Ron Guth: The 2009 Ultra-High Relief was a reprise of the extremely rare, double-thick, small diameter patterns proposed by Augustus Saint-Gaudens in 1907. Only two such patterns remain today, both of which are part of the National Numismatic Collection at the Smithsonian Institution. The original patterns weigh as much as a normal $20 gold piece but they were struck to the diameter of a $10 gold piece. Thus, they are much thicker and smaller in diameter than a normal $20 gold piece. The 2009 version is slightly different than the original patterns in that the rim is slightly flattened and does not come to the sharp, knife edge as seen on the originals.
Public response to the new Ultra-High Reliefs was tremendous. Though considered bullion coins, they were sold by the Mint at a hefty premium over the value of the gold they contained. In 2011, the price of gold rose so high that many of the Ultra-High Relief coins were melted down. However, collectors rallied and the "ultras" are now commanding premiums over their intrinsic value, putting an end to their destruction.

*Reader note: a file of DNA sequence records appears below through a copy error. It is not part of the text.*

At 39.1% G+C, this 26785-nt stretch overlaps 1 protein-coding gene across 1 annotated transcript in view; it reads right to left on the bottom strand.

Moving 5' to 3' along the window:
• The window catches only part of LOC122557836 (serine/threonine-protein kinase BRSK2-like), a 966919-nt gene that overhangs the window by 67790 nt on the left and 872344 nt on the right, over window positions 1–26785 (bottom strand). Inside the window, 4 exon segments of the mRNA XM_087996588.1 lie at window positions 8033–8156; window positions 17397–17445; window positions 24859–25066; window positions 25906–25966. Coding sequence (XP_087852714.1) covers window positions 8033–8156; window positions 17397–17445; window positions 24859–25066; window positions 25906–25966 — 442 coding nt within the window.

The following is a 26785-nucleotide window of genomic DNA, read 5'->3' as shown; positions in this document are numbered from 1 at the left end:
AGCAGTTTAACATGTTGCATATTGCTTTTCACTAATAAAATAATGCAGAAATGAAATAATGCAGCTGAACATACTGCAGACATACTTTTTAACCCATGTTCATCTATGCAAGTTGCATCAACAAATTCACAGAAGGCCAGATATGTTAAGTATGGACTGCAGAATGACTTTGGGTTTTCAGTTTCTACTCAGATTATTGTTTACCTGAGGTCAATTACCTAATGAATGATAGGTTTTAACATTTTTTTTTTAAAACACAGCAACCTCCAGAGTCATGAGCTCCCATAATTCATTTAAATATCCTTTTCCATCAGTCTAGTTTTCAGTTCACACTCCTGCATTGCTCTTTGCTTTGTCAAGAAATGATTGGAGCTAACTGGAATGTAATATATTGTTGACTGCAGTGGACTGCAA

The finish on the modern version is unlike the brilliant Proof finish on the original patterns. Though not quite matte, the surfaces have more of a satiny appearance. Because of the increased depth of the designs, the Ultra-High Reliefs sport a medallic appearance quite unlike that of a normal coin. The striking, unusual appearance is a large part of the coin's appeal.